You may find it surprising to learn that the number of children 17 and under in the Coachella Valley exceeds the number of adults 65 and over.1 While schools and services are being built to support this growing demographic, our greatest need may be in medical care–especially in the east valley where the ratio of patients to doctors is an astonishing 8,407 to 1.2

As such, the community is graciously welcoming the Loma Linda Children’s Health (LLUCH) which opened in Indio in March. The stunning facility is a beacon of light that currently offers children (both with and without insurance) primary well care services, sick care visits, and sub-specialty support.

Peter Vaccaro, MD, lead pediatrician at LLUCH – Indio and Alexandra Clark, MD, division chief, general pediatrics at Loma Linda University Children’s Health

“There are great pediatricians here in the valley providing primary care and we support that,” says Loma Linda University Children’s Health Division Chief, General Pediatrics Alexandra Clark, MD. “We are not looking to take children away from others, but to fill the need that is not currently being met,” she says, noting the large gap in sub-specialty pediatric care for which thousands of children currently travel to Loma Linda. “Our goal is to help limit that number by bringing those specialists here for routine follow up visits with, say, their rheumatologist, neurologist or endocrinologist.”

They work closely with other hospitals and pediatric services in the valley and refer children as needed. While they see patients with and without insurance, their primary goal is to assess whether a child meets the criteria to get insurance and to help the family navigate that system.

Scooter’s Bottomless Bookshelf ensures every child takes a book home.

The clinic has thirteen rooms with build-out to 20 and offers full body exams, well and sick visits, breathing treatments for asthma exacerbation, testing for lead levels and anemia, EKG, and more. Their “well care” services for kids of all ages include complete physicals, routine vision, hearing, developmental screenings and risk factors for autism, as well as referrals for families who may need other community services. Dental services are scheduled to open later this year, and physicians and sub-specialties will be added as demand increases.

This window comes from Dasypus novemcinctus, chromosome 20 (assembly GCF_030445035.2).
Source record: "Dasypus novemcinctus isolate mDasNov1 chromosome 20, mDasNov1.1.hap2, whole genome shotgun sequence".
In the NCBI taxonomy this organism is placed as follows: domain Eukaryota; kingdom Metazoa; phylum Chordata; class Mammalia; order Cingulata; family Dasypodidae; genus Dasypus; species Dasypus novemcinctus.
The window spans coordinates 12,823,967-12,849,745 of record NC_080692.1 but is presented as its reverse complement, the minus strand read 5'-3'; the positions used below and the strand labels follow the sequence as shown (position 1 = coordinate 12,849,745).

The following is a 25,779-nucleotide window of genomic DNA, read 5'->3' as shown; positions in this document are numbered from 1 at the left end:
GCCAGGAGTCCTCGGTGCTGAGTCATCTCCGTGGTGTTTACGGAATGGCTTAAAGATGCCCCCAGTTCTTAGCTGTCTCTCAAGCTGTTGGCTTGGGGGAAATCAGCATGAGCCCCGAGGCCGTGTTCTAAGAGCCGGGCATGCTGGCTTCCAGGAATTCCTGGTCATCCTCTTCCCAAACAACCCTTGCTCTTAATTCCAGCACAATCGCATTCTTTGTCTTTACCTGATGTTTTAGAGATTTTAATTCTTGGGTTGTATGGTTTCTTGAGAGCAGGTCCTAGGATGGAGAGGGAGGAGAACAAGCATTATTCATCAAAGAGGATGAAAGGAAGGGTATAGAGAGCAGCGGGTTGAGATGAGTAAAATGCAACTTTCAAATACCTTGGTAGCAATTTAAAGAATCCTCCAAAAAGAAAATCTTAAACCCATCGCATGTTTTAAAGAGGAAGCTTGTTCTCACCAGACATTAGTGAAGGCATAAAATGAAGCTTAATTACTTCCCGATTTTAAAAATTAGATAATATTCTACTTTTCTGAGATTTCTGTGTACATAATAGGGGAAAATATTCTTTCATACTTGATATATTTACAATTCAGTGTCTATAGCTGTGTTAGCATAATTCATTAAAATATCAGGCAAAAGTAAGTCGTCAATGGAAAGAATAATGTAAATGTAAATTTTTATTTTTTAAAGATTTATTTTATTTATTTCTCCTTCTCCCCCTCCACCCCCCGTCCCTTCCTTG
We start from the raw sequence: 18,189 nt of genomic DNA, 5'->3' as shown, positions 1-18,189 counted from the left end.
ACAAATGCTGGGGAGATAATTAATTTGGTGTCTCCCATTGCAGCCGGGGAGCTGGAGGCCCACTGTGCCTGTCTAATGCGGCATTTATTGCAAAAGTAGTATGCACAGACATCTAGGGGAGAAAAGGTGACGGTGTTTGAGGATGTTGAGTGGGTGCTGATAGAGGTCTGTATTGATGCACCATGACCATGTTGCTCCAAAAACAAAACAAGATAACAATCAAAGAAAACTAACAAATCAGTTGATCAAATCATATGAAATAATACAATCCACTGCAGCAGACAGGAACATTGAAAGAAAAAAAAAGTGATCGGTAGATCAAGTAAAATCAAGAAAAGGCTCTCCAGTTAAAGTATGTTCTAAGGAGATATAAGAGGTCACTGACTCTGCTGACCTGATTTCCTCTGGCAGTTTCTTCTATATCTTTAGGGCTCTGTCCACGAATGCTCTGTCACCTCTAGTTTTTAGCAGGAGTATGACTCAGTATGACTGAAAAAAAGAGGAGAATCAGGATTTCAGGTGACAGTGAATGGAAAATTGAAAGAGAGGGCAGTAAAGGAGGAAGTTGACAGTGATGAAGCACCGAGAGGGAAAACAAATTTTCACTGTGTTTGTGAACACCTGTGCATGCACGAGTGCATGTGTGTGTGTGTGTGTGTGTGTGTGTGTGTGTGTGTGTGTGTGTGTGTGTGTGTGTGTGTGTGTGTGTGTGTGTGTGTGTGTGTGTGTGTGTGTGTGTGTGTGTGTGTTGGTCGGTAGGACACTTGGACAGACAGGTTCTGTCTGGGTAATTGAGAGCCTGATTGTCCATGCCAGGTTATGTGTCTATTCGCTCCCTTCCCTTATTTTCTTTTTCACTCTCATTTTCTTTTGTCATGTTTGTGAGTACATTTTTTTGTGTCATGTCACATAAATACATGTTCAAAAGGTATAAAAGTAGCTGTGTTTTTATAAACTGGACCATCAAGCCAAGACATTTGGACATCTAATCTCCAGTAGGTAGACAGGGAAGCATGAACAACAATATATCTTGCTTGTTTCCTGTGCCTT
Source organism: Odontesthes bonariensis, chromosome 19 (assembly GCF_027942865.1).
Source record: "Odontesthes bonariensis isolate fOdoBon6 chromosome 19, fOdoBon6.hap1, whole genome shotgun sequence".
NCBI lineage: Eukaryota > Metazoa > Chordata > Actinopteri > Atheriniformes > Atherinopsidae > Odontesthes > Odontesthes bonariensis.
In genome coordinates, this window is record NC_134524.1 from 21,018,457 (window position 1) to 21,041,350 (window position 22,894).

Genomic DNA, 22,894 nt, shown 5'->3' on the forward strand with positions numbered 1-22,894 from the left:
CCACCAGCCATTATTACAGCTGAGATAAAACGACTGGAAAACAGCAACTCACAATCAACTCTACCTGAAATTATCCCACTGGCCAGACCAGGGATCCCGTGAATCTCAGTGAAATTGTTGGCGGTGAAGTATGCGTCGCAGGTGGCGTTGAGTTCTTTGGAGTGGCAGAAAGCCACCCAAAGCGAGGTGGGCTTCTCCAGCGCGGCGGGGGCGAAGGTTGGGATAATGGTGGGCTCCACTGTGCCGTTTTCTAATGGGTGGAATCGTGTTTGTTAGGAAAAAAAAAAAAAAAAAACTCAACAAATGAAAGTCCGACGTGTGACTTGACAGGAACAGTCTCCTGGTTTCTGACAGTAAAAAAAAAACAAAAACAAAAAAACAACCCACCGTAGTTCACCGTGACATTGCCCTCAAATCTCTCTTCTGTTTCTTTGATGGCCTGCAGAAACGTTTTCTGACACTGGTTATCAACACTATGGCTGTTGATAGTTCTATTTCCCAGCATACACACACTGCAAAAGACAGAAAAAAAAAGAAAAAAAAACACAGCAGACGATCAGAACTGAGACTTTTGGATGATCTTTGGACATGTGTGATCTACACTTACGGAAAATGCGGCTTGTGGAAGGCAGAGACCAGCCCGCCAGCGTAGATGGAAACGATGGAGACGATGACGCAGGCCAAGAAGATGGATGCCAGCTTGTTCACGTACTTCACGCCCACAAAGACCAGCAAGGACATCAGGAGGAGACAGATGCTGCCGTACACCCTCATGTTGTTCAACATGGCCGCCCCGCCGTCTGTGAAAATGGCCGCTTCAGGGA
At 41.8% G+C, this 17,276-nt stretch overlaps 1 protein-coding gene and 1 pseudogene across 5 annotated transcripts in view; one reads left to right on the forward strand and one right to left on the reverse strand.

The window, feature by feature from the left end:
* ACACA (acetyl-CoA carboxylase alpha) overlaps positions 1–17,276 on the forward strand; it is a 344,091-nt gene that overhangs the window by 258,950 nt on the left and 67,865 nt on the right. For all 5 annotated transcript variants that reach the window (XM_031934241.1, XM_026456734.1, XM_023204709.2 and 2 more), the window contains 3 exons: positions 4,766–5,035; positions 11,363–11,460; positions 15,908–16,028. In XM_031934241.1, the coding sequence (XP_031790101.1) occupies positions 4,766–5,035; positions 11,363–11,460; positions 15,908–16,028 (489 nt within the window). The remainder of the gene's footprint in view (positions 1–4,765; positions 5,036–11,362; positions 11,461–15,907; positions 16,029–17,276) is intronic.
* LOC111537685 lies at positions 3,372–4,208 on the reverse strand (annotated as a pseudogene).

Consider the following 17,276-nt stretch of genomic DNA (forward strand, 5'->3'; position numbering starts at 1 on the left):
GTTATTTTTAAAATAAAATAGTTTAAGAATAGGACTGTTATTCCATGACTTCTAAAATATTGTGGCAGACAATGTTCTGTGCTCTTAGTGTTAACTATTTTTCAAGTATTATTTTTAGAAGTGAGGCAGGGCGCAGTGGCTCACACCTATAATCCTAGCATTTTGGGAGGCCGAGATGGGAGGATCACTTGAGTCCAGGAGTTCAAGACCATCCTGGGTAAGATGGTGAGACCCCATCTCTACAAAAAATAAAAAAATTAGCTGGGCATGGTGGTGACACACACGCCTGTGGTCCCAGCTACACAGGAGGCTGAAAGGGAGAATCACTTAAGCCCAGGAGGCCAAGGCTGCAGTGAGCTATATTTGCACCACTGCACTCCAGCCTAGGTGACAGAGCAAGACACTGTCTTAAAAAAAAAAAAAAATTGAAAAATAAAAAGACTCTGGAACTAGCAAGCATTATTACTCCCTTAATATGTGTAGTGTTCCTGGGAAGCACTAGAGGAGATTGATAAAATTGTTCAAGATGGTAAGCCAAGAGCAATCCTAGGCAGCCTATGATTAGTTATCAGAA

The clinic has already brought in specialists to see existing LLUCH-Loma Linda patients for follow up appointments and is eager to grow that aspect of service. While bringing gastrointestinal, endocrinology, allergy, rheumatology and other specialties is viable, oncology is challenging as they cannot do chemotherapy onsite; however, they can draw labs and check on local patients when they are sick. Electronic medical records help streamline continuity of care for even their most chronic patients.

Additional services like radiology will be added with growth and demand.

Plans for growth also include expanded hours, urgent care services, additional labs, IVs for dehydration, simple CBC for infection and hemoglobin, and radiology for broken bones and factures. Their ultimate goal is telehealth for qualifying cases to increase efficiency. “It doesn’t make sense for all visits, but certainly does for reviewing labs or discussing next steps, saving both families and doctors two hours on the road.”

Rooms are already prepped with computers for visual communication and technology that allows an LVN or PA to listen to the child’s heart or perform an ultrasound while the practitioner at Loma Linda watches and listens along.

The beautiful building which was designed with wellness in mind has many large windows and natural light. The entrance atrium has a “Jewel Box” design which throws colors across the room with the sun’s reflection and will be used for educational programs on nutrition, exercise and wellness. Scooter’s Bottomless Bookshelf is a gift from donors that ensures every child who visits selects a book to take home. The hospital has ample donations of books in both English and Spanish.

“There is a lot of opportunity for growth and we are working to ensure sustainability so we are here for the community long-term,” adds Clark.

Loma Linda University Children’s Health–Indio is currently open Monday through Thursday from 8a.m.–5p.m., Friday 8a.m.–4p.m., and Sunday 8:30a.m.–3p.m. (for sick visits or well care without an appointment). They currently accept many major insurance plans including IEHP and don’t turn away children without insurance.

For more information visit or call (760) 477.0733

References: 1) HARC’s Coachella Valley Community Health Survey, 2016 Executive Report; 2) 2010 Coachella Valley Healthcare Initiative.

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